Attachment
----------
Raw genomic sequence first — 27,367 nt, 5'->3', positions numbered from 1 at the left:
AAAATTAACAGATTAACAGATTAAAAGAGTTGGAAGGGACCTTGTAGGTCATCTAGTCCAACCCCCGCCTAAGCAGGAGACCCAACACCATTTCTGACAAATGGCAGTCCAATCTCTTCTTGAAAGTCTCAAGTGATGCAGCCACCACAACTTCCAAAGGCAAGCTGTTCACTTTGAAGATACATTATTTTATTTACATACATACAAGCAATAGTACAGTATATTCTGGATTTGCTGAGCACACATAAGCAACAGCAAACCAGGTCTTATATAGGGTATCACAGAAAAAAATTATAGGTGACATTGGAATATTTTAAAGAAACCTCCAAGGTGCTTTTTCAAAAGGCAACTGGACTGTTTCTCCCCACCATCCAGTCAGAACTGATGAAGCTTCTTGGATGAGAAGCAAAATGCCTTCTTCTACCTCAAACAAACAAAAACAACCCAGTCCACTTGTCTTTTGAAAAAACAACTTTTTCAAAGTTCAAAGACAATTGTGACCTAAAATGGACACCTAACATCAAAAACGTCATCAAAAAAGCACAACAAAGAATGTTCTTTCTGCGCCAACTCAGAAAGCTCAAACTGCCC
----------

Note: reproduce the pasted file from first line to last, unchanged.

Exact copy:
Raw genomic sequence first — 27,367 nt, 5'->3', positions numbered from 1 at the left:
AAAATTAACAGATTAACAGATTAAAAGAGTTGGAAGGGACCTTGTAGGTCATCTAGTCCAACCCCCGCCTAAGCAGGAGACCCAACACCATTTCTGACAAATGGCAGTCCAATCTCTTCTTGAAAGTCTCAAGTGATGCAGCCACCACAACTTCCAAAGGCAAGCTGTTCACTTTGAAGATACATTATTTTATTTACATACATACAAGCAATAGTACAGTATATTCTGGATTTGCTGAGCACACATAAGCAACAGCAAACCAGGTCTTATATAGGGTATCACAGAAAAAAATTATAGGTGACATTGGAATATTTTAAAGAAACCTCCAAGGTGCTTTTTCAAAAGGCAACTGGACTGTTTCTCCCCACCATCCAGTCAGAACTGATGAAGCTTCTTGGATGAGAAGCAAAATGCCTTCTTCTACCTCAAACAAACAAAAACAACCCAGTCCACTTGTCTTTTGAAAAAACAACTTTTTCAAAGTTCAAAGACAATTGTGACCTAAAATGGACACCTAACATCAAAAACGTCATCAAAAAAGCACAACAAAGAATGTTCTTTCTGCGCCAACTCAGAAAGCTCAAACTGCCC